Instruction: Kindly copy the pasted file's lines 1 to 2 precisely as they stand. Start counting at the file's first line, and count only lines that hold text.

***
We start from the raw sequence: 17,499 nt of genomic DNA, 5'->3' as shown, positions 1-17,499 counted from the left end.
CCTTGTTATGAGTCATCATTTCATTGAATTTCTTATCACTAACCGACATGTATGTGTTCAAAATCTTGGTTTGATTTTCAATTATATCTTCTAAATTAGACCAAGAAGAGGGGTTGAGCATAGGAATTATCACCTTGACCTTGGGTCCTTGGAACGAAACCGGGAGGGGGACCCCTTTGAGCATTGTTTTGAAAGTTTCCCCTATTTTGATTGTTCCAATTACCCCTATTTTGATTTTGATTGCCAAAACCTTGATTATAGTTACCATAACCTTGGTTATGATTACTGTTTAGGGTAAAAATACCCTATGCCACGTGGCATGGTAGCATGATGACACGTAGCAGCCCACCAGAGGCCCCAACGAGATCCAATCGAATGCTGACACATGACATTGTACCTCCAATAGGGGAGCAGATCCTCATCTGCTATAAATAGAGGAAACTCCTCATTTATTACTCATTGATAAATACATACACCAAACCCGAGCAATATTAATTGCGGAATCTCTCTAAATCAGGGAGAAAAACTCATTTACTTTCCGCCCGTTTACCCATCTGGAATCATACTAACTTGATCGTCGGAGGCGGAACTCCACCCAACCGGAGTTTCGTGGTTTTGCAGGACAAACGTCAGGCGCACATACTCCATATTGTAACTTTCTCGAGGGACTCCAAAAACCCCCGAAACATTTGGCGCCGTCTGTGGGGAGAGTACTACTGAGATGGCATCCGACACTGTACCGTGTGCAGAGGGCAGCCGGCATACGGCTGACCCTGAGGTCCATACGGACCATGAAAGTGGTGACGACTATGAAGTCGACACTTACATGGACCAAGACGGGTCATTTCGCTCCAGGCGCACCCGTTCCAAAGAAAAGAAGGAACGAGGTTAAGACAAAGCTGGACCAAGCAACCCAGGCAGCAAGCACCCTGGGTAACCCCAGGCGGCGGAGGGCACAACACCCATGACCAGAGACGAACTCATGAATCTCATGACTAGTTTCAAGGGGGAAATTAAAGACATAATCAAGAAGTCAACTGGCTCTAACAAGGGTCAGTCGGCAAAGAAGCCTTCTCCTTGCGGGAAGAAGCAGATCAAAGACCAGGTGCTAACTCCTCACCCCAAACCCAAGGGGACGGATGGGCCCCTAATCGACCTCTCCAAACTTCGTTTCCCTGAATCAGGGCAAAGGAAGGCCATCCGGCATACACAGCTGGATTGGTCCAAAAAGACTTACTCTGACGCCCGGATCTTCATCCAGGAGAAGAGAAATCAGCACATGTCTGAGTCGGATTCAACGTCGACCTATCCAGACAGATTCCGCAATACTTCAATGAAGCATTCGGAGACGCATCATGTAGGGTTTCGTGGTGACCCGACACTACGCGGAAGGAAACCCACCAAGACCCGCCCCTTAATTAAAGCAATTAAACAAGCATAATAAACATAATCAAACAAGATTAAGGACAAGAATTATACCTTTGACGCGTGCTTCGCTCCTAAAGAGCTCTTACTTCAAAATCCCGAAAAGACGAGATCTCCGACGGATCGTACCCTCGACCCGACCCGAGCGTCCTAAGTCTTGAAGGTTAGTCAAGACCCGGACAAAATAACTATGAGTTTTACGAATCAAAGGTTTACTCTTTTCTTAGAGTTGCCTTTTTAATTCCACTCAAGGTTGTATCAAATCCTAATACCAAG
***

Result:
We start from the raw sequence: 17,499 nt of genomic DNA, 5'->3' as shown, positions 1-17,499 counted from the left end.
CCTTGTTATGAGTCATCATTTCATTGAATTTCTTATCACTAACCGACATGTATGTGTTCAAAATCTTGGTTTGATTTTCAATTATATCTTCTAAATTAGACCAAGAAGAGGGGTTGAGCATAGGAATTATCACCTTGACCTTGGGTCCTTGGAACGAAACCGGGAGGGGGACCCCTTTGAGCATTGTTTTGAAAGTTTCCCCTATTTTGATTGTTCCAATTACCCCTATTTTGATTTTGATTGCCAAAACCTTGATTATAGTTACCATAACCTTGGTTATGATTACTGTTTAGGGTAAAAATACCCTATGCCACGTGGCATGGTAGCATGATGACACGTAGCAGCCCACCAGAGGCCCCAACGAGATCCAATCGAATGCTGACACATGACATTGTACCTCCAATAGGGGAGCAGATCCTCATCTGCTATAAATAGAGGAAACTCCTCATTTATTACTCATTGATAAATACATACACCAAACCCGAGCAATATTAATTGCGGAATCTCTCTAAATCAGGGAGAAAAACTCATTTACTTTCCGCCCGTTTACCCATCTGGAATCATACTAACTTGATCGTCGGAGGCGGAACTCCACCCAACCGGAGTTTCGTGGTTTTGCAGGACAAACGTCAGGCGCACATACTCCATATTGTAACTTTCTCGAGGGACTCCAAAAACCCCCGAAACATTTGGCGCCGTCTGTGGGGAGAGTACTACTGAGATGGCATCCGACACTGTACCGTGTGCAGAGGGCAGCCGGCATACGGCTGACCCTGAGGTCCATACGGACCATGAAAGTGGTGACGACTATGAAGTCGACACTTACATGGACCAAGACGGGTCATTTCGCTCCAGGCGCACCCGTTCCAAAGAAAAGAAGGAACGAGGTTAAGACAAAGCTGGACCAAGCAACCCAGGCAGCAAGCACCCTGGGTAACCCCAGGCGGCGGAGGGCACAACACCCATGACCAGAGACGAACTCATGAATCTCATGACTAGTTTCAAGGGGGAAATTAAAGACATAATCAAGAAGTCAACTGGCTCTAACAAGGGTCAGTCGGCAAAGAAGCCTTCTCCTTGCGGGAAGAAGCAGATCAAAGACCAGGTGCTAACTCCTCACCCCAAACCCAAGGGGACGGATGGGCCCCTAATCGACCTCTCCAAACTTCGTTTCCCTGAATCAGGGCAAAGGAAGGCCATCCGGCATACACAGCTGGATTGGTCCAAAAAGACTTACTCTGACGCCCGGATCTTCATCCAGGAGAAGAGAAATCAGCACATGTCTGAGTCGGATTCAACGTCGACCTATCCAGACAGATTCCGCAATACTTCAATGAAGCATTCGGAGACGCATCATGTAGGGTTTCGTGGTGACCCGACACTACGCGGAAGGAAACCCACCAAGACCCGCCCCTTAATTAAAGCAATTAAACAAGCATAATAAACATAATCAAACAAGATTAAGGACAAGAATTATACCTTTGACGCGTGCTTCGCTCCTAAAGAGCTCTTACTTCAAAATCCCGAAAAGACGAGATCTCCGACGGATCGTACCCTCGACCCGACCCGAGCGTCCTAAGTCTTGAAGGTTAGTCAAGACCCGGACAAAATAACTATGAGTTTTACGAATCAAAGGTTTACTCTTTTCTTAGAGTTGCCTTTTTAATTCCACTCAAGGTTGTATCAAATCCTAATACCAAG